Saturday, December 16, 2017
Business

Hot sauce factory CEO: "We make hot sauce, we don't make tear gas"

IRWINDALE, Calif. — A Southern California hot sauce plant that came under fire for its spicy odors is throwing open its doors to the public, offering a whiff of excitement and perhaps a breath of fresh air in its relations with its neighbors.

About 3,000 people visited the factory that makes Sriracha hot sauce over the weekend near Los Angeles. The factory held its first open houses to kick off the chili harvest season.

During a 20-minute walk through the 650,000-square-foot facility, visitors got to watch chili grinding; sampled Sriracha-flavored ice cream, popcorn and chocolate caramels; visited the new gift shop; and took photos with a cardboard cutout of David Tran, CEO of plant owner Huy Fong Foods.

Tran explained why he opened the factory doors when he previously had been secretive about its trade secrets and customized machinery.

"To prove we make hot sauce, we don't make tear gas," Tran said.

Irwindale, the Los Angeles suburb of about 1,500 people, had sued the company and declared the plant a public nuisance after some nearby residents complained of an eye-watering, throat-closing odor during grinding season.

Tran began offering small tours to visitors from all over the U.S. and Canada, and several politicians said they wouldn't mind if he moved his $60 million company to their areas.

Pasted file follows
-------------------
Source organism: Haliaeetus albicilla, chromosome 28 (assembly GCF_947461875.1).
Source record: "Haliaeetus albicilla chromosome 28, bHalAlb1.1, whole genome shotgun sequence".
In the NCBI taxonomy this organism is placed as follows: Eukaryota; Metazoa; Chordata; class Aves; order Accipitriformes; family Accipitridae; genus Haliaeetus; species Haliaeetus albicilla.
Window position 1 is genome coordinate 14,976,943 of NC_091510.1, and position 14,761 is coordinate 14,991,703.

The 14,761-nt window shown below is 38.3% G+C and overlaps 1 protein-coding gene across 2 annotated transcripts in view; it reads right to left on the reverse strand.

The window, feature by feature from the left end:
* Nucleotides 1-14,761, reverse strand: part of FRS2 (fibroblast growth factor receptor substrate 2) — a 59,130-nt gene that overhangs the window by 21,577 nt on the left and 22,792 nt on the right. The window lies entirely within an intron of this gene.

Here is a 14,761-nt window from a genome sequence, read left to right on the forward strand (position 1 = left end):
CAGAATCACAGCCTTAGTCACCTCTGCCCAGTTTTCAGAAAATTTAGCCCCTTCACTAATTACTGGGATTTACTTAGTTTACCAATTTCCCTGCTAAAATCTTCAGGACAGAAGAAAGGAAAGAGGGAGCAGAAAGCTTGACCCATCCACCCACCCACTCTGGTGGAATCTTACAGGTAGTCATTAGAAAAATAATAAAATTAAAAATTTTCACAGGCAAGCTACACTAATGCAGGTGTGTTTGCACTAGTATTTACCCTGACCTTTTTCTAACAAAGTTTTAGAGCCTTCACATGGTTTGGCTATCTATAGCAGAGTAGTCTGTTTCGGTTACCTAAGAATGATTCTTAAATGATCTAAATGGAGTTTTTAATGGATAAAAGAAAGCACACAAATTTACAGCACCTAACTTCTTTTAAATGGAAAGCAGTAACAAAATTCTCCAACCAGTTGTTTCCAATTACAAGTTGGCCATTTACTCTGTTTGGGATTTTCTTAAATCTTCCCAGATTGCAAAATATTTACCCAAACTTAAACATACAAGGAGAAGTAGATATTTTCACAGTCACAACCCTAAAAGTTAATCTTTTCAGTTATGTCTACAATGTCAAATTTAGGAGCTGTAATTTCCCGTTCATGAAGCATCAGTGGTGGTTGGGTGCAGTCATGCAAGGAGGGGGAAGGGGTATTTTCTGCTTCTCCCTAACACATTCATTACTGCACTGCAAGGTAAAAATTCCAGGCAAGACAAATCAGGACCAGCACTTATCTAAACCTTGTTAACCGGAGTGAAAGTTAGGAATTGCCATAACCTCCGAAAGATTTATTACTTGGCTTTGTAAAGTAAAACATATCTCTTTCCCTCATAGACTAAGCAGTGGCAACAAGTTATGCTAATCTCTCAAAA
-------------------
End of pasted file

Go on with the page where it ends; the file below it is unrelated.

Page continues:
But in May, an agreement was forged between the city and Tran with the help of representatives from California Gov. Jerry Brown's Business and Economic Development Office. The city dropped its nuisance declaration and lawsuit.

Tran, an immigrant from Vietnam whose company produces several chili sauces based on the flavors of his native country, said he installed stronger ventilation filters that he was confident would block the smell.

The city hasn't received any complaints, City Manager John Davidson said.

The factory intends to offer tours each Saturday, except Labor Day weekend, until the harvest season ends in November.

The plant gets 45 truckloads of chili peppers daily from farms in Kern and Ventura counties, with a harvest season goal of 58,000 tons. The peppers are ground and mixed with vinegar and salt, releasing a spicy scent that made some visitors sneeze or cough.

But Irwindale residents Monica Lopez and Monica Romero weren't bothered.

"The smell doesn't even bother us, and I live three blocks away," said Lopez, 53. "I haven't even coughed once since I've been in here."

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